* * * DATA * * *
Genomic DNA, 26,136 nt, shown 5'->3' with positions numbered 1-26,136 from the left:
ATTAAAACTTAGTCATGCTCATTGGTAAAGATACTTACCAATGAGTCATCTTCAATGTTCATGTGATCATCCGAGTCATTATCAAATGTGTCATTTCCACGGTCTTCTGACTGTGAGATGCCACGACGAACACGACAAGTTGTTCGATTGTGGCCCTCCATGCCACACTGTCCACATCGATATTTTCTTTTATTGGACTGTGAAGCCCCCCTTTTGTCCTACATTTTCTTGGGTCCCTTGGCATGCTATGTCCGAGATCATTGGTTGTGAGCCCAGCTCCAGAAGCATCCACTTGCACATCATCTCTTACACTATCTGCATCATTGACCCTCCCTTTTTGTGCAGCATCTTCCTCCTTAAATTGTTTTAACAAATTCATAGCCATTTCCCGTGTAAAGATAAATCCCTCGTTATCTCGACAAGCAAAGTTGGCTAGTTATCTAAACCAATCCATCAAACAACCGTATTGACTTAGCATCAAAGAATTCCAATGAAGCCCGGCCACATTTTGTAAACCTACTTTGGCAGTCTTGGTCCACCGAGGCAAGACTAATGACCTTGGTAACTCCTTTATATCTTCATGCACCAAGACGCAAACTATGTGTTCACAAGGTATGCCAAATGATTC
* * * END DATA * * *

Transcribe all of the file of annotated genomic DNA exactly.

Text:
Genomic DNA, 26,136 nt, shown 5'->3' with positions numbered 1-26,136 from the left:
ATTAAAACTTAGTCATGCTCATTGGTAAAGATACTTACCAATGAGTCATCTTCAATGTTCATGTGATCATCCGAGTCATTATCAAATGTGTCATTTCCACGGTCTTCTGACTGTGAGATGCCACGACGAACACGACAAGTTGTTCGATTGTGGCCCTCCATGCCACACTGTCCACATCGATATTTTCTTTTATTGGACTGTGAAGCCCCCCTTTTGTCCTACATTTTCTTGGGTCCCTTGGCATGCTATGTCCGAGATCATTGGTTGTGAGCCCAGCTCCAGAAGCATCCACTTGCACATCATCTCTTACACTATCTGCATCATTGACCCTCCCTTTTTGTGCAGCATCTTCCTCCTTAAATTGTTTTAACAAATTCATAGCCATTTCCCGTGTAAAGATAAATCCCTCGTTATCTCGACAAGCAAAGTTGGCTAGTTATCTAAACCAATCCATCAAACAACCGTATTGACTTAGCATCAAAGAATTCCAATGAAGCCCGGCCACATTTTGTAAACCTACTTTGGCAGTCTTGGTCCACCGAGGCAAGACTAATGACCTTGGTAACTCCTTTATATCTTCATGCACCAAGACGCAAACTATGTGTTCACAAGGTATGCCAAATGATTC